(3.2) A person who enters any of the categories of premises described in subsection (3.3) is deemed to have willingly assumed all risks and the occupier of those premises is subject only to the duty of care set out in subsection (3) if
(a) the person who enters is trespassing, or
(b) the entry is for the purpose of a recreational activity and
(i) the occupier receives no payment or other consideration for the entry or activity of the person, other than a payment or other consideration from a government or government agency or a non-profit recreational club or association, and
(ii) the occupier is not providing the person with living accommodation on those premises.
(3.3) The categories of premises referred to in subsection (3.2) are as follows:
(a) premises that the occupier uses primarily for agricultural purposes;
(b) rural premises that are
(i) used for forestry or range purposes,
(ii) vacant or undeveloped premises,
(iii) forested or wilderness premises, or
(iv) private roads reasonably marked as private roads;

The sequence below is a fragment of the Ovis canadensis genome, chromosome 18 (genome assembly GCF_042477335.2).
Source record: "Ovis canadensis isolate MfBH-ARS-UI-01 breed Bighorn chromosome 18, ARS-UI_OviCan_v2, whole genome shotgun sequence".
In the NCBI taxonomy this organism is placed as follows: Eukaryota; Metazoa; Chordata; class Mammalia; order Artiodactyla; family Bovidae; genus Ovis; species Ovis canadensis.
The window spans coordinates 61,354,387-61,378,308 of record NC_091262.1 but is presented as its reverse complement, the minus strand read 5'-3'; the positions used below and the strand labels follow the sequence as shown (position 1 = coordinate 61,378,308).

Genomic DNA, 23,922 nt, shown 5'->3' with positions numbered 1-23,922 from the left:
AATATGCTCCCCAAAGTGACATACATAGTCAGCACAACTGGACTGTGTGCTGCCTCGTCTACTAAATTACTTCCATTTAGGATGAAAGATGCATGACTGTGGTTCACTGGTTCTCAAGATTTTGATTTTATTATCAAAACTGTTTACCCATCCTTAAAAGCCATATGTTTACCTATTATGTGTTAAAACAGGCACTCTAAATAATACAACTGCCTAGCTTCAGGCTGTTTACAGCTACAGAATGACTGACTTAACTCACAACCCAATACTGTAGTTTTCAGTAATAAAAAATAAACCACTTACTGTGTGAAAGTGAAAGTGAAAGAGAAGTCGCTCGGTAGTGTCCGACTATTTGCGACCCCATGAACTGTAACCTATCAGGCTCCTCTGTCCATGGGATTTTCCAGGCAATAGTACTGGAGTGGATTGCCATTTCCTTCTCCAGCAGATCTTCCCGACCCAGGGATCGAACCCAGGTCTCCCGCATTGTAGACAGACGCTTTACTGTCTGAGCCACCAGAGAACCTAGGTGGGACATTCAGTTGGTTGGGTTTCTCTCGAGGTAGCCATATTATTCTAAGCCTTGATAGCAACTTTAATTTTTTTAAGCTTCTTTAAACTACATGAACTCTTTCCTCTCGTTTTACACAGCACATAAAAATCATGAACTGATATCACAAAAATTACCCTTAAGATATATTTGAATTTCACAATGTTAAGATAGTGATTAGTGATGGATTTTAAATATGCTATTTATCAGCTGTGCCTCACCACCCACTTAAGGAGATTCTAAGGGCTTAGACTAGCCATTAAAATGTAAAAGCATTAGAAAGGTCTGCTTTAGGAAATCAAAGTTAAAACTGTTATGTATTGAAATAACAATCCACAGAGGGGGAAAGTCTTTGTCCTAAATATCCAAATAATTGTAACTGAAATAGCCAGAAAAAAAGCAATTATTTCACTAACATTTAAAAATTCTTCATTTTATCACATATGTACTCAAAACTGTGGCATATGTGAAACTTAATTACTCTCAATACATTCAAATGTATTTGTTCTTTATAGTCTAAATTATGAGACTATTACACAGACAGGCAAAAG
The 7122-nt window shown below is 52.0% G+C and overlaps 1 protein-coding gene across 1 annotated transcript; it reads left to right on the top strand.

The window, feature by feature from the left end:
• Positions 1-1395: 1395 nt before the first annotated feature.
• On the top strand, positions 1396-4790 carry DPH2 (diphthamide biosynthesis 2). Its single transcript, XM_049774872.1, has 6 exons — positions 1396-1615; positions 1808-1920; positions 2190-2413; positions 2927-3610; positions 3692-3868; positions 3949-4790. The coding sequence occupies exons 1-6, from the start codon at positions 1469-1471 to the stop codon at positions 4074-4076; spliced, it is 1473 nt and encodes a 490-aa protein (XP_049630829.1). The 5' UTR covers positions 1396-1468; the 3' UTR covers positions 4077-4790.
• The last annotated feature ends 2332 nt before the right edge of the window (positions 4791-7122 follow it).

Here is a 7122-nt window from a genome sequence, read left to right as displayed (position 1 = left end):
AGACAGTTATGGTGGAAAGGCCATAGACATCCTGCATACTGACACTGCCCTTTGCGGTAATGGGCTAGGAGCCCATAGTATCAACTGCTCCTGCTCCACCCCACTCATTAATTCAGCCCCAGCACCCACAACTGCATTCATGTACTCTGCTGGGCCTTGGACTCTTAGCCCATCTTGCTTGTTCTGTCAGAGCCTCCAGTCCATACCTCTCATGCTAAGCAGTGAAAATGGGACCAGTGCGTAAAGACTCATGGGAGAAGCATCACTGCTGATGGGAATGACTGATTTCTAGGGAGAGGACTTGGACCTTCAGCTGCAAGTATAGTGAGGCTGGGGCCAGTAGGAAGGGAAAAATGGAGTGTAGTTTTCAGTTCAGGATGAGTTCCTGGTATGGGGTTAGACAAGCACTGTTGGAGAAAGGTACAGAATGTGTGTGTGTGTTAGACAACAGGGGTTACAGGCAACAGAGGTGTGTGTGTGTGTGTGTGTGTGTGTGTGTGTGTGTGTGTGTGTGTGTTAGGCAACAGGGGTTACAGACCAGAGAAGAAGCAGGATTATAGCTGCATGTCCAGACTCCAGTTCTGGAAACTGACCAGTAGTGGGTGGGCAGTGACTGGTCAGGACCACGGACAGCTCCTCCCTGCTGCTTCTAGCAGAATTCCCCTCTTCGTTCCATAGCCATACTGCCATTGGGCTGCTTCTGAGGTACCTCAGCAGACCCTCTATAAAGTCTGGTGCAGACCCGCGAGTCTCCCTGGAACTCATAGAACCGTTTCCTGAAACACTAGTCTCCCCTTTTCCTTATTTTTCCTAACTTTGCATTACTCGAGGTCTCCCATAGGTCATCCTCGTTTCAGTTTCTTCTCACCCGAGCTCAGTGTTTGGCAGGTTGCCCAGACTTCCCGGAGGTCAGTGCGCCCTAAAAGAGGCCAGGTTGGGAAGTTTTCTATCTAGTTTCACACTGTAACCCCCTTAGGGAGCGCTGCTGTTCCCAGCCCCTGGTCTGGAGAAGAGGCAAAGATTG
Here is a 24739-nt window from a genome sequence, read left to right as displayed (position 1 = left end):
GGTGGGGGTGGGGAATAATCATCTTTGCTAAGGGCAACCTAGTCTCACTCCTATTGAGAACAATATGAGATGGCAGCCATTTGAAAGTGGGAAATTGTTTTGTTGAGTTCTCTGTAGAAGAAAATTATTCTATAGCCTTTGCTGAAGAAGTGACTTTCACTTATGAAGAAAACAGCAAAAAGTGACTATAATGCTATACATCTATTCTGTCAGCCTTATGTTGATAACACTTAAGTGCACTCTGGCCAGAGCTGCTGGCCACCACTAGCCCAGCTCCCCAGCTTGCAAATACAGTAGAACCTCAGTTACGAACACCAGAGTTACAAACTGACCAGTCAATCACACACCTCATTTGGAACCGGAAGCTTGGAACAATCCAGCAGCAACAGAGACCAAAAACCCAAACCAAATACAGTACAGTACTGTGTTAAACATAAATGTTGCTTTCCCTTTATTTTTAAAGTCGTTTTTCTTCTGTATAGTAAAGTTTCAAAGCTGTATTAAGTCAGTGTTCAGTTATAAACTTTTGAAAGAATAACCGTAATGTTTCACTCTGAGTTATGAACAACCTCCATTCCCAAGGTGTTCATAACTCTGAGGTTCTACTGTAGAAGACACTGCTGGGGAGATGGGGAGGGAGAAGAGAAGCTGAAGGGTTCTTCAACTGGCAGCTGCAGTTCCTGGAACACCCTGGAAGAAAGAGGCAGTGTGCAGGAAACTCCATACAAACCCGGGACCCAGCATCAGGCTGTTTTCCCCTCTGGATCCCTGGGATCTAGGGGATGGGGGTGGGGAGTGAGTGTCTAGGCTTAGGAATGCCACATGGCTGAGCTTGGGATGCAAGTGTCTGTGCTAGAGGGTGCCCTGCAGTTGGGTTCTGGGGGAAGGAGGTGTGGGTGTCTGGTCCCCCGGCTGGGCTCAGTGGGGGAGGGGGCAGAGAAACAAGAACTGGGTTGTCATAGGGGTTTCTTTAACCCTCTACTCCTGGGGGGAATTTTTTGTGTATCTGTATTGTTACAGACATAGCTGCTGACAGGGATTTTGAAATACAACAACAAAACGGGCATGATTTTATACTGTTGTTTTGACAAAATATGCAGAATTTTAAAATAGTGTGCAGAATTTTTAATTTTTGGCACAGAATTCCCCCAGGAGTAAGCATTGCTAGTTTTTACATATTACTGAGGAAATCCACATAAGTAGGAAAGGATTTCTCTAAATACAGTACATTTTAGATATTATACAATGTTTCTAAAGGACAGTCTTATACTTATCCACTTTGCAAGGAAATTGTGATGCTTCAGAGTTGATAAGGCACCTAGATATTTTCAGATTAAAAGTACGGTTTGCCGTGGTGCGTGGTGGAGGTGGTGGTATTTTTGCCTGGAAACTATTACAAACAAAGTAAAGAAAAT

(c) recreational trails reasonably marked as recreational trails;
(d) utility rights of way and corridors excluding structures located on them.
(4) Nothing in this section relieves an occupier of premises of a duty to exercise, in a particular case, a higher standard of care which, in that case, is incumbent on the person because of an enactment or rule of law imposing special standards of care on particular classes of person.
4 (1) Subject to subsections (2), (3) and (4), if an occupier is permitted by law to extend, restrict, modify or exclude the occupier’s duty of care to any person by express agreement, or by express stipulation or notice, the occupier must take reasonable steps to bring that extension, restriction, modification or exclusion to the attention of that person.
(2) An occupier must not restrict, modify or exclude the occupier’s duty of care under subsection (1) with respect to a person who is
(a) not privy to the express agreement, or
(b) empowered or permitted to enter or use the premises without the consent or permission of the occupier.
(3) If an occupier is bound by contract to permit persons who are not privy to the contract to enter or use the premises, the duty of care of the occupier to those persons must, despite anything to the contrary in that contract, not be restricted, modified or excluded by it.
(4) This section applies to all express contracts.
5 (1) Despite section 3 (1), if damage is caused by the negligence of an independent contractor engaged by the occupier, the occupier is not on that account liable under this Act if, in all the circumstances,